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Proteomic analysis of colonic mucosa in a rat model of irritable bowel syndrome.

Proteomics. 2010 May 11;

Authors: Ding Y, Lu B, Chen D, Meng L, Shen Y, Chen S, Lu B

Irritable bowel syndrome (IBS) is one of the most common functional disorders of the gastrointestinal tract. It is characterized by abdominal pain and changes in bowel habits. Various studies have investigated the pathophysiologic processes underlying IBS, but the mechanism remains poorly understood. In the present study, we established an IBS model and identified differentially expressed proteins in colon tissue of IBS rats compared with healthy controls by two-dimensional (2-D) gel electrophoresis, matrix assisted laser desorption/ionization time-of-flight (MALDI-TOF) mass spectrometry, and Western blot analysis. Our results showed that thirteen of the 1396 protein spots on 2-D gel were differently expressed between the IBS and control groups. Ontological analysis of these proteins revealed primary roles in catalytic activity (protein disulfide-isomerase A3 [PDIA3], glyoxalase I, cathepsin S, alpha-enolase), structural support (cytokeratin 8 [CK8]), antioxidant activity (peroxiredoxin-6), protein binding (transgelin, serpin peptidase inhibitor B5), and signal transduction (40S ribosomal protein SA). PDIA3 and CK8 overexpression in IBS were confirmed by Western blot. The findings indicate that multiple proteins are involved in IBS processes that influence intestinal tract immunity, inflammation, and nerve regulation. Our study provides useful candidate genes and proteins for further investigation.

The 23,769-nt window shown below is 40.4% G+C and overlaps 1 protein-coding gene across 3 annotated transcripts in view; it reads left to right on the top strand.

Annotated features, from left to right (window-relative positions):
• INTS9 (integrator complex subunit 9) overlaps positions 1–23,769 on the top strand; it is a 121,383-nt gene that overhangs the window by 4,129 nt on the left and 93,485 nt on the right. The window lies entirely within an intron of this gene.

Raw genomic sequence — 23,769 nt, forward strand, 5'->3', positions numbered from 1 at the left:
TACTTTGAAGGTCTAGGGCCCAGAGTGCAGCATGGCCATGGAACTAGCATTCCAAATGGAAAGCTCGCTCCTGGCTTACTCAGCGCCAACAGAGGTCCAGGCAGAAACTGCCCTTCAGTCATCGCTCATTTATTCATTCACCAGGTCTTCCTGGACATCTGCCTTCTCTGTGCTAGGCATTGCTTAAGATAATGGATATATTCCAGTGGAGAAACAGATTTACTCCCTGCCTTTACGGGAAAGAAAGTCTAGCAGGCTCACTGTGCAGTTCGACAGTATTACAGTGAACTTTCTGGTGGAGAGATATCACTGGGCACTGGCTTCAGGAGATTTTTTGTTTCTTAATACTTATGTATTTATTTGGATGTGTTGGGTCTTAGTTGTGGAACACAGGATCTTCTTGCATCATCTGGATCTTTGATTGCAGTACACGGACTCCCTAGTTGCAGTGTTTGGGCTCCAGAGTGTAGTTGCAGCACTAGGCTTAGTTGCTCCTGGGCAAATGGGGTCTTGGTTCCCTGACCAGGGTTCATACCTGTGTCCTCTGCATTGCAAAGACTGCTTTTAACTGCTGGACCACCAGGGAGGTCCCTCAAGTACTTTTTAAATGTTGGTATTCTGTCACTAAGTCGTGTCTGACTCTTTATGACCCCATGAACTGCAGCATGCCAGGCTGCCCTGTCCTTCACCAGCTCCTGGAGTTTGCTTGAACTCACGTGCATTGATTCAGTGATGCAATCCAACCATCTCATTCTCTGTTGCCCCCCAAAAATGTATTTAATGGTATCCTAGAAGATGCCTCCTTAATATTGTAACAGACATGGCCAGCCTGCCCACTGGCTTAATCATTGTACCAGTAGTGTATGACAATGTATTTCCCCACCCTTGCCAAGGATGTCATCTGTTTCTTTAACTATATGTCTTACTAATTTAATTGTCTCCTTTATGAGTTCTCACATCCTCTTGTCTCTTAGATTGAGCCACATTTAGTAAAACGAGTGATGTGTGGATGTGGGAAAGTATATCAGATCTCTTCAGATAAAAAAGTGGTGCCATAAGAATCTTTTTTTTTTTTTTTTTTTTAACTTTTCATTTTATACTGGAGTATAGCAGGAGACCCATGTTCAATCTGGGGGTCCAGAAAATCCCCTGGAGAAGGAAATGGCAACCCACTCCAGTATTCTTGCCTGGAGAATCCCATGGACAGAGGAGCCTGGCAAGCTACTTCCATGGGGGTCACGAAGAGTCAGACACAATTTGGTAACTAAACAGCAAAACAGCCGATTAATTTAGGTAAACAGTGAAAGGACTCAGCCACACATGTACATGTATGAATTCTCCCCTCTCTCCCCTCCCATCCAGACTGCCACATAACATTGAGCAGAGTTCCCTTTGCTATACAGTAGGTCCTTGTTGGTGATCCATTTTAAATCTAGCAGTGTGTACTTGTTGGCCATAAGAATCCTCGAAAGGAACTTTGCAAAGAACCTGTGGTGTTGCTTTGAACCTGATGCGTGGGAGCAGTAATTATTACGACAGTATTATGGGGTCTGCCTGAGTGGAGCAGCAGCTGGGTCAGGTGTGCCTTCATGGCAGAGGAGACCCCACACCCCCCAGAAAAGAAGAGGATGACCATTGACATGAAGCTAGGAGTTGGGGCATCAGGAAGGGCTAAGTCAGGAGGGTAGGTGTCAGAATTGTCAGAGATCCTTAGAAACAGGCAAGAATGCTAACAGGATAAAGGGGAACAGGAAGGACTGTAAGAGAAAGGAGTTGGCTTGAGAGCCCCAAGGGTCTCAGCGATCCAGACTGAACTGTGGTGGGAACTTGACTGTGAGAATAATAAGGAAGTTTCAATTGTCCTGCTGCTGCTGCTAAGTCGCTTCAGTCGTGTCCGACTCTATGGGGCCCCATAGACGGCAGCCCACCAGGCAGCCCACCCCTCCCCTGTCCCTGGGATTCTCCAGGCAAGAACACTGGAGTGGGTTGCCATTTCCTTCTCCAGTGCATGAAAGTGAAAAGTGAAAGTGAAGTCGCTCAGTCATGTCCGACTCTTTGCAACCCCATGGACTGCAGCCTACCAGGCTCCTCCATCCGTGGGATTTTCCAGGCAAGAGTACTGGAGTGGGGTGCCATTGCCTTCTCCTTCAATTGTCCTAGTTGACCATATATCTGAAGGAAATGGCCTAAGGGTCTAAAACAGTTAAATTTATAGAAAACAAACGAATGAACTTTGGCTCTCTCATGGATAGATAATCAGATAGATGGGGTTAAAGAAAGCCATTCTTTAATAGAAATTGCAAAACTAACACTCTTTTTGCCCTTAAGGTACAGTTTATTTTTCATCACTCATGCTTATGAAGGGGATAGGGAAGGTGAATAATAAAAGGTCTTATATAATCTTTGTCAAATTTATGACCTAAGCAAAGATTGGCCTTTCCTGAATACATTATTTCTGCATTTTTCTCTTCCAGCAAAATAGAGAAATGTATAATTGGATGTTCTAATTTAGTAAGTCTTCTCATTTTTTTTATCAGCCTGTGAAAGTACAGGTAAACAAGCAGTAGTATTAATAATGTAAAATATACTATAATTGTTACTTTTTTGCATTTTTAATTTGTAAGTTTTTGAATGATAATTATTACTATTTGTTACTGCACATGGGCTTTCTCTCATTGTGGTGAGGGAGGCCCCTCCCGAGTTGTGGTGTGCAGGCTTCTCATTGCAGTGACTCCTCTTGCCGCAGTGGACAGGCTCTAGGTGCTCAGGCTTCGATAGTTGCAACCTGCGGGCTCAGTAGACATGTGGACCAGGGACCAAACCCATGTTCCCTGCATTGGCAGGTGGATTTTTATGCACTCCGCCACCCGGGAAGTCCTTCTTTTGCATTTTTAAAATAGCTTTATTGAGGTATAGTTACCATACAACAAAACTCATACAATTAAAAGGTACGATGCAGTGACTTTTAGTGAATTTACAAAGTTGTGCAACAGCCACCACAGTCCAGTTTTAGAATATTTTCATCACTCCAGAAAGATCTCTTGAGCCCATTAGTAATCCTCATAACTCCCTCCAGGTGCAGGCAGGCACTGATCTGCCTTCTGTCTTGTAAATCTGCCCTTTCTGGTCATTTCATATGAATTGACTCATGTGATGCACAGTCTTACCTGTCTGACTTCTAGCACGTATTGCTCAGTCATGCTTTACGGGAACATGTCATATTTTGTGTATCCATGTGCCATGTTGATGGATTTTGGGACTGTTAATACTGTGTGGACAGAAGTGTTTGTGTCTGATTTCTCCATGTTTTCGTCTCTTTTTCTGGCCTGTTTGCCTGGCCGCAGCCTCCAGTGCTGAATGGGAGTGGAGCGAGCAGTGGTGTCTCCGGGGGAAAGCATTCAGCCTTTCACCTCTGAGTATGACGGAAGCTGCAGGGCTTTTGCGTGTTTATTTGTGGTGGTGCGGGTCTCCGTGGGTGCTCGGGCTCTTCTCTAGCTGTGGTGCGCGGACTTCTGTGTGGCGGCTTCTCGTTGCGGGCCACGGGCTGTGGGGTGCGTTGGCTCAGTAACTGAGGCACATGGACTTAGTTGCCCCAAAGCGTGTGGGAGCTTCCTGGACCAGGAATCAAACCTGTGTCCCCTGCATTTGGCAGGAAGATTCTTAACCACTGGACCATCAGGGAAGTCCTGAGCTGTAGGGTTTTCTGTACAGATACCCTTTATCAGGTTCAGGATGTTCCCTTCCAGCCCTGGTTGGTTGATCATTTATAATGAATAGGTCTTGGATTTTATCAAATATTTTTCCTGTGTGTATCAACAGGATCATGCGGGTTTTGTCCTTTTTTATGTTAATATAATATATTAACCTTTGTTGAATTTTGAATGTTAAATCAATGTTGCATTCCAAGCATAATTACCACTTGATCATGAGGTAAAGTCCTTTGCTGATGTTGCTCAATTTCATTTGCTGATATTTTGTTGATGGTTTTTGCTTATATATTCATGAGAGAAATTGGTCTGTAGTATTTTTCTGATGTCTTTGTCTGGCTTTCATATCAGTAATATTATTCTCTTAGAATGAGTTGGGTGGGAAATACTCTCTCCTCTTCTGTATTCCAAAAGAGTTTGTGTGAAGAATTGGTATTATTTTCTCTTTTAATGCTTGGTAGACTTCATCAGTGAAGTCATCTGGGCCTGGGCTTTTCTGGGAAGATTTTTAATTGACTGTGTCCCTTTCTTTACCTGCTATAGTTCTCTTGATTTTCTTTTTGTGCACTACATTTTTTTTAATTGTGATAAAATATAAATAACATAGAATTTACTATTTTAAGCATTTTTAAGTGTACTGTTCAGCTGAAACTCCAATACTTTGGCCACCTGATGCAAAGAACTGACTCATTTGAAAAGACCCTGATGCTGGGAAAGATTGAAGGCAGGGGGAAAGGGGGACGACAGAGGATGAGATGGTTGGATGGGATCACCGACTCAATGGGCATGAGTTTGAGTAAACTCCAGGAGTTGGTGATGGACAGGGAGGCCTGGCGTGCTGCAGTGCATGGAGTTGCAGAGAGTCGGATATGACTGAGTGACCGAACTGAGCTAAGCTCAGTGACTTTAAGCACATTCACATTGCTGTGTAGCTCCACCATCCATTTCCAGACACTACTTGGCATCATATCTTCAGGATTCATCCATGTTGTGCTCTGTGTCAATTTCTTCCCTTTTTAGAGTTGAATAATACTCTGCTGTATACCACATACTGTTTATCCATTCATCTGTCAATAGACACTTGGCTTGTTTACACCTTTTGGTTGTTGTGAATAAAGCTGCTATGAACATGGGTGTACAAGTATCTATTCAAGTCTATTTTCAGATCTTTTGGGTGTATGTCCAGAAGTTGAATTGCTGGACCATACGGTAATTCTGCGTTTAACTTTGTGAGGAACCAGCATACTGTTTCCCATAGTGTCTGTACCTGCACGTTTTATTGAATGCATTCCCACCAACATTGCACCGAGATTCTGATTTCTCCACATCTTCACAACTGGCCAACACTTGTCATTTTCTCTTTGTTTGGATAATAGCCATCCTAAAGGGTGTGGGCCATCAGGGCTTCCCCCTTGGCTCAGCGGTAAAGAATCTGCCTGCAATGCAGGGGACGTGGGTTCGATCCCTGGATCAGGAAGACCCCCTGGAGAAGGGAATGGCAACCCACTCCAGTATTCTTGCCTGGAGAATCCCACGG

PMID: 20461717 [PubMed - as supplied by publisher]

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